After much outrage, Disney backed down on the makeover it recently tried to give Brave's Merida—the new version, which was to be featured in the Disney Princess line, was no longer "messy, freckly, slightly overbitey," but teeny-waisted, sultry-eyed, and distinctly bow-and-arrow-less—but this is just a small victory, writes Mary Elizabeth Williams on Salon. Disney consistently takes its strong female characters and reduces them to "wide-eyed idiots" when it comes time to sell toys. (Just take a look at the Disney Princess page, where "Merida is now the one who most looks like a normal teenage girl ... a far cry from the creepily 'Hello sailor' action the other ladies are working.")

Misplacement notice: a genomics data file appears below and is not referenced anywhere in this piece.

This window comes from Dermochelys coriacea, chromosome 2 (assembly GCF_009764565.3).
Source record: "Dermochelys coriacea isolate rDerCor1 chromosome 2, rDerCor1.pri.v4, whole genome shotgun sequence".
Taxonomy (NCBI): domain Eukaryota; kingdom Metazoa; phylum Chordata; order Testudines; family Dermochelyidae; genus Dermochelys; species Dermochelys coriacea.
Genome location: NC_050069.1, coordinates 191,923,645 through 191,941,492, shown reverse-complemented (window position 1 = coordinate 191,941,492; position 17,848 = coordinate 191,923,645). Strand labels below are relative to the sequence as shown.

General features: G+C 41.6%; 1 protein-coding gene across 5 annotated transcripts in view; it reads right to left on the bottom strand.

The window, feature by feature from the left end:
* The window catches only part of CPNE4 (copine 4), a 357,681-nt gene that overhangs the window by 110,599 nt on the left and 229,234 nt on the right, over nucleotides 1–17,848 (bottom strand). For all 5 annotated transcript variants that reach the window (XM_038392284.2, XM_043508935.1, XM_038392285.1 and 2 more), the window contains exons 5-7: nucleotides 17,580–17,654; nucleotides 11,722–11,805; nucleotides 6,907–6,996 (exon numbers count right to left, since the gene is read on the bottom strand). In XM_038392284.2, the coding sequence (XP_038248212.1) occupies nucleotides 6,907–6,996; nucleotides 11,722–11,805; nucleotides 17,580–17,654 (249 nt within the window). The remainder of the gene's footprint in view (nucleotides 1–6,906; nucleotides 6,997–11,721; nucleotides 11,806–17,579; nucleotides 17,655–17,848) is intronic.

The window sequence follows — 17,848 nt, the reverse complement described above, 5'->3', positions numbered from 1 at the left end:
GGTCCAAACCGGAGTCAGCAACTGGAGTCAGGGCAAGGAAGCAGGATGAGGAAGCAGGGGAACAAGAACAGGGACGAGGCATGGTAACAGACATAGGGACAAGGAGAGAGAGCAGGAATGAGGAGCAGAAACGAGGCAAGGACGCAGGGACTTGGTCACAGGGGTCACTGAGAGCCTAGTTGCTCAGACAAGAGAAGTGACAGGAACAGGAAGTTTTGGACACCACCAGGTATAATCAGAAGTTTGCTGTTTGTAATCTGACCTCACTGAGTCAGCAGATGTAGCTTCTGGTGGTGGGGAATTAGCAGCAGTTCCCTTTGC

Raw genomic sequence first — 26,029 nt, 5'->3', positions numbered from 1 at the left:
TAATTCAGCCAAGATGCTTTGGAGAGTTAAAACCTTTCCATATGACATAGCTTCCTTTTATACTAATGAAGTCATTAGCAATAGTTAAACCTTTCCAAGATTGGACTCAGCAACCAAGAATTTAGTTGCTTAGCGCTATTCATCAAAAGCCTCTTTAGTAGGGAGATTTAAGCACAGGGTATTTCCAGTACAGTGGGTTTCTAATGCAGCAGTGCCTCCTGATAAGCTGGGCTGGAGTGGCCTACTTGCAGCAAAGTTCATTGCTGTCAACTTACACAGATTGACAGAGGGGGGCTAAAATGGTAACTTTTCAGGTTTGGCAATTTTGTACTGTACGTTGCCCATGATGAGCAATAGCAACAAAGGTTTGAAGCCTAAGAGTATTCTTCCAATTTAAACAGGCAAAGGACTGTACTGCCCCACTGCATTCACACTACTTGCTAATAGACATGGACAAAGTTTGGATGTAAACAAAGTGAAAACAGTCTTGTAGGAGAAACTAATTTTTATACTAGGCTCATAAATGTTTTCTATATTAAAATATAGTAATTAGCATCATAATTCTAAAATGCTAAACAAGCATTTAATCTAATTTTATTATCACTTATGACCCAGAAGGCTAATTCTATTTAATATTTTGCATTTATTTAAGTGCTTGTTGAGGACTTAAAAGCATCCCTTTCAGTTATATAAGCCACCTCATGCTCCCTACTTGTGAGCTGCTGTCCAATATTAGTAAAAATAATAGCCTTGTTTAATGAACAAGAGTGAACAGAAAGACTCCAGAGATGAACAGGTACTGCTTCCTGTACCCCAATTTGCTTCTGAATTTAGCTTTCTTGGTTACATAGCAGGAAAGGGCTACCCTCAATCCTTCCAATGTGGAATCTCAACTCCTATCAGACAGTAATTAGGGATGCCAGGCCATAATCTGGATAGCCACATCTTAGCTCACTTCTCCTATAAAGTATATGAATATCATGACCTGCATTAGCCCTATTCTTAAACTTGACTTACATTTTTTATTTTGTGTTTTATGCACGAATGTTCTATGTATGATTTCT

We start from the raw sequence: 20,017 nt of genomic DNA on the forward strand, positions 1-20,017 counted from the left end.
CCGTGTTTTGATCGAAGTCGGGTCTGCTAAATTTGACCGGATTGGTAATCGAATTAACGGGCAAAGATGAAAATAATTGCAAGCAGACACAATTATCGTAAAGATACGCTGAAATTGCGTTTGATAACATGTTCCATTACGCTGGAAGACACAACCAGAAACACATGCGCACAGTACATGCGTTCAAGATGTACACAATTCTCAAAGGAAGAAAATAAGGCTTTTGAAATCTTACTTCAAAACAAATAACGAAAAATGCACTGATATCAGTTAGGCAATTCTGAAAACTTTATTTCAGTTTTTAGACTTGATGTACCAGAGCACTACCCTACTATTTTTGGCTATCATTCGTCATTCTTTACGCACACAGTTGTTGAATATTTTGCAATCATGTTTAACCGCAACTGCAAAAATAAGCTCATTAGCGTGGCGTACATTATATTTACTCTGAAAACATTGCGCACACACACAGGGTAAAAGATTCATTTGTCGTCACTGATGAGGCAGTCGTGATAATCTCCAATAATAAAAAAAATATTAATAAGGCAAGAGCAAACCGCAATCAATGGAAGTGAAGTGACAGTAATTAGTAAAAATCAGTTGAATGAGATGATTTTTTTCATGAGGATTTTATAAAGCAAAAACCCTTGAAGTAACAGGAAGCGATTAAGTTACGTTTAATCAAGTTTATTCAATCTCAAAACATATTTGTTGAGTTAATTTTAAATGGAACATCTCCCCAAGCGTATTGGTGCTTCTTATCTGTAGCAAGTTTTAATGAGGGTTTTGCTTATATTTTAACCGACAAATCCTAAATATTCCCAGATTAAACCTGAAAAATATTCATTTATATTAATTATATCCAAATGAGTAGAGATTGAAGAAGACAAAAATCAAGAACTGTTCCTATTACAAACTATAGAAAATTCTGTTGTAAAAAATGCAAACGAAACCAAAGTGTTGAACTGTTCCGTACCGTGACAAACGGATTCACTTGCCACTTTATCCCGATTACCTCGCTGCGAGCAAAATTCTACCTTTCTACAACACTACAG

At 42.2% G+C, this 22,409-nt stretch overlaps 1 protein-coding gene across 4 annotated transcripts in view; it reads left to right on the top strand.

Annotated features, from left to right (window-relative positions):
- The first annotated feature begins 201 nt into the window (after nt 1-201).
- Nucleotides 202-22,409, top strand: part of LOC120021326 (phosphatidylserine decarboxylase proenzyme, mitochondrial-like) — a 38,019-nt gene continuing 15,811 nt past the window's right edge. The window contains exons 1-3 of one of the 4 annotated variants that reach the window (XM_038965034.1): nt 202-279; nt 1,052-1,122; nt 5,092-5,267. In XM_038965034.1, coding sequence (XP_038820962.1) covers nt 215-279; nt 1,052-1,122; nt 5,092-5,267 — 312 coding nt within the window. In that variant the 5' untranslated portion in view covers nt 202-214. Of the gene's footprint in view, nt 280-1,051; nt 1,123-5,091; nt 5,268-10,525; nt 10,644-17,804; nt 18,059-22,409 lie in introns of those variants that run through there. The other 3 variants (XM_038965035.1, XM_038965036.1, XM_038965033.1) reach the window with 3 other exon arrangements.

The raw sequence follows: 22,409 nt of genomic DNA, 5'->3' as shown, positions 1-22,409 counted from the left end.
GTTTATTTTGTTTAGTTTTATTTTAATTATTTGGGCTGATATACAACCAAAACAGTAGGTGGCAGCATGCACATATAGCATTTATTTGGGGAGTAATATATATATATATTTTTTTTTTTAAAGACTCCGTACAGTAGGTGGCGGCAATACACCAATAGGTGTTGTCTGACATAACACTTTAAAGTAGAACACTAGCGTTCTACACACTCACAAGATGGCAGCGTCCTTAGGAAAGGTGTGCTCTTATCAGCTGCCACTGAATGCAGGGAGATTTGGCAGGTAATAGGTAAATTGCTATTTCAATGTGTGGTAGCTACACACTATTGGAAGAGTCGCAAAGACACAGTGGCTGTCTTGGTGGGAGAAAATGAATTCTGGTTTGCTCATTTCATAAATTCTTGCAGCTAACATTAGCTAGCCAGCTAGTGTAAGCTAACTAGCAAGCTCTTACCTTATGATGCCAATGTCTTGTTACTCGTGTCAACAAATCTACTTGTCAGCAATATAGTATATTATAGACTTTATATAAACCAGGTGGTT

"There’s something deeply disturbing and wrongheaded about the Disney princessization of American girlhood," which has girls yearning for sparkly, skinny dolls with no heroic context, writes Williams: "Not to be a buzzkill, but you do know that Belle, in her poufy yellow dress, is a prisoner, right? And that the pink-clad Ariel lining the toy aisle has recently sacrificed her power of speech?" Williams urges parents not to forget the stories behind these dolls: the Belle who loves books, the Tiana who dreamed of running her own restaurant, and the Merida who, when crammed into the fancy gown her doll version wears, "grouses, 'Curse this dress.' And she stretches herself right out of it." Click for Williams' full column.